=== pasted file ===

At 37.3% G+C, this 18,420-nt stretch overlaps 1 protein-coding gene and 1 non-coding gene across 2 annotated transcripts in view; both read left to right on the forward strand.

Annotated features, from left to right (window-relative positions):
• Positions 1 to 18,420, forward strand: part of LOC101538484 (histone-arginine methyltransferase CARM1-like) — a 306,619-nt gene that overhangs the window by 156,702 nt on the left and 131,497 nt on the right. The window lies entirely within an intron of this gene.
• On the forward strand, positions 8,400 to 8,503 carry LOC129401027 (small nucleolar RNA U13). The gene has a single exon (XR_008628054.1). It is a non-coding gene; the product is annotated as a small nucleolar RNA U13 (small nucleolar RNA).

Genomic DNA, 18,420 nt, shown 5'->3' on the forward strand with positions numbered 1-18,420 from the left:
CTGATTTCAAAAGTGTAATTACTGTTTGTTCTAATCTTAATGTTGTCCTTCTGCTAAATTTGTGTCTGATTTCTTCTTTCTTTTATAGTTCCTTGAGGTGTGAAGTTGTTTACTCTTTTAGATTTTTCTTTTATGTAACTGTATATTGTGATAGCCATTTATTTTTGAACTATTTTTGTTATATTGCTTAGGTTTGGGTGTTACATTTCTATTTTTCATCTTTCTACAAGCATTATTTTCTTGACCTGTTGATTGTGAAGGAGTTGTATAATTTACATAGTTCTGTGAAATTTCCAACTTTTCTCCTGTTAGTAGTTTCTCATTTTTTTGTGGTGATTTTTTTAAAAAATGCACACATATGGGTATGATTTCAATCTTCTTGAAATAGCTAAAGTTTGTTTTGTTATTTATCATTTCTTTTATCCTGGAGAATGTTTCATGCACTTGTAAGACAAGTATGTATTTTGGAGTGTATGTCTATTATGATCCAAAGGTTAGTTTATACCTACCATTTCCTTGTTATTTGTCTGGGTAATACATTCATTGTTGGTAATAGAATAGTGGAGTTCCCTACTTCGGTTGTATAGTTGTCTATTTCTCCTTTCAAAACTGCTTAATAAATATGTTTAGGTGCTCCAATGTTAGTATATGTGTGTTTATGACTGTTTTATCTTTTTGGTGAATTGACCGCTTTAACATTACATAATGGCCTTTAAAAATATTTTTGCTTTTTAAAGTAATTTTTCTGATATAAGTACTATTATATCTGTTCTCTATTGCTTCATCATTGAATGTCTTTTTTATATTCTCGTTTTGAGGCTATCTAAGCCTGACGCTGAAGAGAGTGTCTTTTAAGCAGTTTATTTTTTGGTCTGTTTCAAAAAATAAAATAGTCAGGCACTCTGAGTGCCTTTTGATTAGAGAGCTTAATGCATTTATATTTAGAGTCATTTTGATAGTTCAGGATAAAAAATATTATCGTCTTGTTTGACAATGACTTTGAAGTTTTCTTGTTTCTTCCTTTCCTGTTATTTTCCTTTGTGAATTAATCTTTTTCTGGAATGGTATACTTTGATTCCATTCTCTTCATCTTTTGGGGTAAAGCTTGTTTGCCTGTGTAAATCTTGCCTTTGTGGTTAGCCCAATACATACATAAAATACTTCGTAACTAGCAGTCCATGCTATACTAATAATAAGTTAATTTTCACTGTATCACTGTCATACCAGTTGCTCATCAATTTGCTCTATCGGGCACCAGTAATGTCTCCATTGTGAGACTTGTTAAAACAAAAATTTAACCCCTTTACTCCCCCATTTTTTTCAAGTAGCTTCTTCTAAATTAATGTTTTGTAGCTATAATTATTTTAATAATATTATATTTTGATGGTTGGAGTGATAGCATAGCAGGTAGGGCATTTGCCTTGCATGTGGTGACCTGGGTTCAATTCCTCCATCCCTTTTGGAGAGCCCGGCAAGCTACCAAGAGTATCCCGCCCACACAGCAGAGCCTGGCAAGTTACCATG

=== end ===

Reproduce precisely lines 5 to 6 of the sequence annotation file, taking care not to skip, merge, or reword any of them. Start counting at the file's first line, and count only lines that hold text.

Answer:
Genomic DNA, 18,420 nt, shown 5'->3' on the forward strand with positions numbered 1-18,420 from the left:
CTGATTTCAAAAGTGTAATTACTGTTTGTTCTAATCTTAATGTTGTCCTTCTGCTAAATTTGTGTCTGATTTCTTCTTTCTTTTATAGTTCCTTGAGGTGTGAAGTTGTTTACTCTTTTAGATTTTTCTTTTATGTAACTGTATATTGTGATAGCCATTTATTTTTGAACTATTTTTGTTATATTGCTTAGGTTTGGGTGTTACATTTCTATTTTTCATCTTTCTACAAGCATTATTTTCTTGACCTGTTGATTGTGAAGGAGTTGTATAATTTACATAGTTCTGTGAAATTTCCAACTTTTCTCCTGTTAGTAGTTTCTCATTTTTTTGTGGTGATTTTTTTAAAAAATGCACACATATGGGTATGATTTCAATCTTCTTGAAATAGCTAAAGTTTGTTTTGTTATTTATCATTTCTTTTATCCTGGAGAATGTTTCATGCACTTGTAAGACAAGTATGTATTTTGGAGTGTATGTCTATTATGATCCAAAGGTTAGTTTATACCTACCATTTCCTTGTTATTTGTCTGGGTAATACATTCATTGTTGGTAATAGAATAGTGGAGTTCCCTACTTCGGTTGTATAGTTGTCTATTTCTCCTTTCAAAACTGCTTAATAAATATGTTTAGGTGCTCCAATGTTAGTATATGTGTGTTTATGACTGTTTTATCTTTTTGGTGAATTGACCGCTTTAACATTACATAATGGCCTTTAAAAATATTTTTGCTTTTTAAAGTAATTTTTCTGATATAAGTACTATTATATCTGTTCTCTATTGCTTCATCATTGAATGTCTTTTTTATATTCTCGTTTTGAGGCTATCTAAGCCTGACGCTGAAGAGAGTGTCTTTTAAGCAGTTTATTTTTTGGTCTGTTTCAAAAAATAAAATAGTCAGGCACTCTGAGTGCCTTTTGATTAGAGAGCTTAATGCATTTATATTTAGAGTCATTTTGATAGTTCAGGATAAAAAATATTATCGTCTTGTTTGACAATGACTTTGAAGTTTTCTTGTTTCTTCCTTTCCTGTTATTTTCCTTTGTGAATTAATCTTTTTCTGGAATGGTATACTTTGATTCCATTCTCTTCATCTTTTGGGGTAAAGCTTGTTTGCCTGTGTAAATCTTGCCTTTGTGGTTAGCCCAATACATACATAAAATACTTCGTAACTAGCAGTCCATGCTATACTAATAATAAGTTAATTTTCACTGTATCACTGTCATACCAGTTGCTCATCAATTTGCTCTATCGGGCACCAGTAATGTCTCCATTGTGAGACTTGTTAAAACAAAAATTTAACCCCTTTACTCCCCCATTTTTTTCAAGTAGCTTCTTCTAAATTAATGTTTTGTAGCTATAATTATTTTAATAATATTATATTTTGATGGTTGGAGTGATAGCATAGCAGGTAGGGCATTTGCCTTGCATGTGGTGACCTGGGTTCAATTCCTCCATCCCTTTTGGAGAGCCCGGCAAGCTACCAAGAGTATCCCGCCCACACAGCAGAGCCTGGCAAGTTACCATG